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Club Executives & Directors
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motorcyling_rotarians_eclub
 
@motorcycl_eclub
 
 
Membership Information
A couple of updates for both our current members and new incoming members!
 
For existing IFMR-NA Members:  For current members paying annual renewal dues, please respond to the invoice that is sent to you. You will be taken to the login screen as you must be logged in to pay your renewal dues. Alternatively, you can also log in to your account to check your account statement and balance listed under "My ClubRunner" and the last item on that list is "My Billing Account Balance".
 
For NEW IFMR-NA Members ONLY:  Click on "JOIN IFMR-NA!"  in the menu bar above that will take you to the NEW Member information page.  Or you can also click here to go directly to the new membership form.
 
Upcoming IFMR Rides!
IFMR-NA Friendship Ride to End Polio
Johnson City, Tennessee 
29th and 30th of May 2020  
Ride routes are still being evaluated,
but routes will most certainly contain “The Snake.”  
 
See more info about "The Snake" here: https://tinyurl.com/y6axo94g
 
 
 

Lodging - Fairfield Inn 

3078 Hamilton Place 

Johnson City, TN 37604. 

Call (423) 900-8640 to make a reservation and

Mention IFMR for a special rate. 

If we can book 15 rooms, the rate will be $106 plus tax (this rate will also apply to May 28th). 

If less than 15 rooms are booked the rate will be $144. 

The block will be held until April 28, 2020. 

Cancellations up to 7 days prior will have no penalty 

cancelations with less than 7 days remaining will be charged one day of rent and taxes. 

A credit card will be necessary to hold the reservation & Marriott Rewards number would be handy  

 

Ride Registration will be a $100 dollar donation

checks payable to Polio Plus. 

Please include your Rotary International membership number on your check to ensure proper credit is given. 

 

Riders will have the option of following a ride leader, or directions will be provided for more spirited riders. 

 

There will be social events,

a trivia competition,

rally style awards (longest distance, oldest rider, youngest rider, most eventful trip, Motorcycle Genius Award),

fellowship, and dining out.

 

For more information, suggestions, or questions contact Jim Dodmead by clicking here

 

REGISTRATION IS NOW OPEN - CLICK HERE to Register now!

 

 


 
July 16, 2020
The day starts at the Fairfield Inn at the Wisconsin Dells
511 Wisconsin Dells Parkway
Wisconsin Dells, Wisconsin
(608) 678-2676
 
Today's ride will take you to Richland Center, Prairie du Chien and end the day in Marquette, Iowa
at the Cobblestone Inn
100 North Street
Marquette, Iowa
(563) 873-8900
 
July 17
We will ride from Marquette, Iowa back to the Wisconsin Dells
via Lansing, MN; Viroqua, WI; Westby, WI; Cashton, WI; Hillsboro, WI; Reedsburg, WI
and finish up back at the Fairfield Inn at the Wisconsin Dells.
 
REGISTRATION IS NOW OPEN CLICK HERE TO REGISTER
 
Questions? Send an email to Jim Lawrence, ride coordinator 

 
President Doug Cole, of the Australian Chapter has had a Committee earnestly working on a new Australian International Ride.

Today we are commencing advertising of our 'AIR2020' International Ride, for October 2020.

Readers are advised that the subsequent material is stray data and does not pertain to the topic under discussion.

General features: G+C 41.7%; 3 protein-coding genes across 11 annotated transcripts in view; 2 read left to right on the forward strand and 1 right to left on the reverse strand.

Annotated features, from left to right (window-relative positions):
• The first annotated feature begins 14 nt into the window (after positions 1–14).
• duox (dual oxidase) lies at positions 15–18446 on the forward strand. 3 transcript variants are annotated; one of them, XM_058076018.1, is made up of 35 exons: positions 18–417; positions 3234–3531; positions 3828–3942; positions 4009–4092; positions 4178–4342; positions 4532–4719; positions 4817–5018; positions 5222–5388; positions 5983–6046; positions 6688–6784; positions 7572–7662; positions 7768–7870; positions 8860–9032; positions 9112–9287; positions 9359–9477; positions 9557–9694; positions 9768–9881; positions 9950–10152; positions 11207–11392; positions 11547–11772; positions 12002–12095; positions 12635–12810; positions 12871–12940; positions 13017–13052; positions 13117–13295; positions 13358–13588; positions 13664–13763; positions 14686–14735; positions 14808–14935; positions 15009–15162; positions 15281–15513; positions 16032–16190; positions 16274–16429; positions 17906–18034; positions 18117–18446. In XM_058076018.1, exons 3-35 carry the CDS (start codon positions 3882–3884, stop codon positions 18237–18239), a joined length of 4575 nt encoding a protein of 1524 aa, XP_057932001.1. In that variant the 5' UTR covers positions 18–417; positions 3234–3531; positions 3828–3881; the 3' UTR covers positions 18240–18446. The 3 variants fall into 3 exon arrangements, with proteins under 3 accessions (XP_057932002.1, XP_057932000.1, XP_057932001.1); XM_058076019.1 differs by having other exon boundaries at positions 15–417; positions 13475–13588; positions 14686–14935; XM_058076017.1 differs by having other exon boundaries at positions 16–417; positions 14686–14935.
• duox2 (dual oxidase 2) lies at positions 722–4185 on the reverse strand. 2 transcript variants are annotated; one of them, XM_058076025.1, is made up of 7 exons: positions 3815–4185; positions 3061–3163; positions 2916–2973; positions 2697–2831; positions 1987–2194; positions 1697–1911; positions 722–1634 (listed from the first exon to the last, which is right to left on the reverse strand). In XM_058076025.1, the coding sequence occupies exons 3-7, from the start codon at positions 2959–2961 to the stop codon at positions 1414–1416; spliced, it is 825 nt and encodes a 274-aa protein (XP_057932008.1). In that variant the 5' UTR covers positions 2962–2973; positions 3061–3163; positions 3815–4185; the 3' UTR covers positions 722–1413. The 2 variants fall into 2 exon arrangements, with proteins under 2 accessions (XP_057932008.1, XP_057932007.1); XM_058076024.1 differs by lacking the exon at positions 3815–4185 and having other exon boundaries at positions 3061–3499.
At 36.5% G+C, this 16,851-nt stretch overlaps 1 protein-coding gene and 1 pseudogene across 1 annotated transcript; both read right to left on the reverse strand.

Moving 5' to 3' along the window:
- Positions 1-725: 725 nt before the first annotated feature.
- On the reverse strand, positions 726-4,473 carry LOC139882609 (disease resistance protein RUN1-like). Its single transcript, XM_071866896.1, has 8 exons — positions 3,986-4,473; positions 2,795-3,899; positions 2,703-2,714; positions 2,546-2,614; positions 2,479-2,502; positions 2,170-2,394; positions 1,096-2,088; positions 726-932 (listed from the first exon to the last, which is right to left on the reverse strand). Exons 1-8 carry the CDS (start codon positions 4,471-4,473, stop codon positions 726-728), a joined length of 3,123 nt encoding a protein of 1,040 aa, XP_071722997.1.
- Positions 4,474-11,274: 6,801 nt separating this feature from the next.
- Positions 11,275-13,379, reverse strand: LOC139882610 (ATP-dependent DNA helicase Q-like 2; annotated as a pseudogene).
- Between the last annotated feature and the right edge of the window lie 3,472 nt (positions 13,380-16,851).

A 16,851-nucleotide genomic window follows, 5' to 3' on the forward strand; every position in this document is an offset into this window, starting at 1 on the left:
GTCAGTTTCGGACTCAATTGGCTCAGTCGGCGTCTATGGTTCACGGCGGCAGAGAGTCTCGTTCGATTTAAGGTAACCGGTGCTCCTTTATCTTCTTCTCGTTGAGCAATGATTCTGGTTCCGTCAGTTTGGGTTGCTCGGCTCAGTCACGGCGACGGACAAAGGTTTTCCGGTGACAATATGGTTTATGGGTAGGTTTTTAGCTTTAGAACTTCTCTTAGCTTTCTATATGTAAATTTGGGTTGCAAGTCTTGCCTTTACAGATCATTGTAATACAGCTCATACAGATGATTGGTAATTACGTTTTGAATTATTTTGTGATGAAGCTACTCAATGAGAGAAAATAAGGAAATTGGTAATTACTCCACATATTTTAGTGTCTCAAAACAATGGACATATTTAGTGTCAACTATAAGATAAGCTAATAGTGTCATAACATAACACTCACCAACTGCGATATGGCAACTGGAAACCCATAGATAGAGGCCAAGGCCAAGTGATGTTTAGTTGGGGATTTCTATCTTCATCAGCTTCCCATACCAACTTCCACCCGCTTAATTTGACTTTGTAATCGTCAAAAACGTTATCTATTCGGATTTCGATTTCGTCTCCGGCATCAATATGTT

Numbers are not limited at the moment, but I consider we should employ the theory of ' first come, best dressed'.  We had 57 participants to the Nov 2017 'AIR17 International Ride.

We plan for AIR2020 to be bigger and better than AIR17, we have filtered all the Feedback from AIR17 and we hope to improve the Ride and supply all the issues the International and Australian Members have requested.
 
Check out the video by clicking here
 
 
 
 
 
 
 
 
 
 
 
 
 
 
 
 
 
 
 
 
 
 
 
 
 
 
 
 
 
 
 
 
 
 
 
 
 
 
 
Download the FLYER and the MAP
 

 
 
 

 

With sand-covered tombs, austere pyramids and towering Pharaonic temples, Egypt brings out the explorer in all of us. Egypt is rich with temples, soaring lotus-bud columns; enormous stone portals laced with delicate carvings, elaborate underground tombs, windswept desert monasteries, and richly decorated mosques. But as extraordinary as these sights are, they will probably not be the things that linger in your memory after you return home. It is exploring them from the back of a motorcycle or a scooter - from the Mediterranean feel of Alexandria to the electric pace of Cairo to the timelessness of desert villages- that is unforgettable.

 

Cross Egypt Challenge adventure rally not only gives you the opportunity to explore this magnificent country on two wheels, but it also allows you to experience the Egyptian culture first hand and explore destinations and routes that normal tourists don't get to explore.

 

Cross Egypt Challenge is a series of endurance cross-country motorcycles and scooter rallies conducted through the toughest tracks and roads of Egypt. The series is aiming to promote Egyptian tourism and is running under the supervision of the Egyptian Ministry of Tourism and the Egyptian Tourism Authority.

 

For more information and to register click here


 

 

Enjoy taking a motorcycle or a scooter tour in India. India is a soulful, soul-stirring country, overflowing with cultural treasures, spiritual wonder, and natural beauty. A wondrous land of crowded mega cities, Himalayan monasteries, and ancient fishing villages, India sweeps you up in a confounding and beautiful tide of humanity. Float along Kerala's famous backwaters, take a camel ride through Rajasthan, or find peace at the holy Ganges. And whether you drink chai (tea) from the source in Munnar, or savor Marwari cuisine in Jaipur, the land of spices and its remarkable people will linger long in your memory.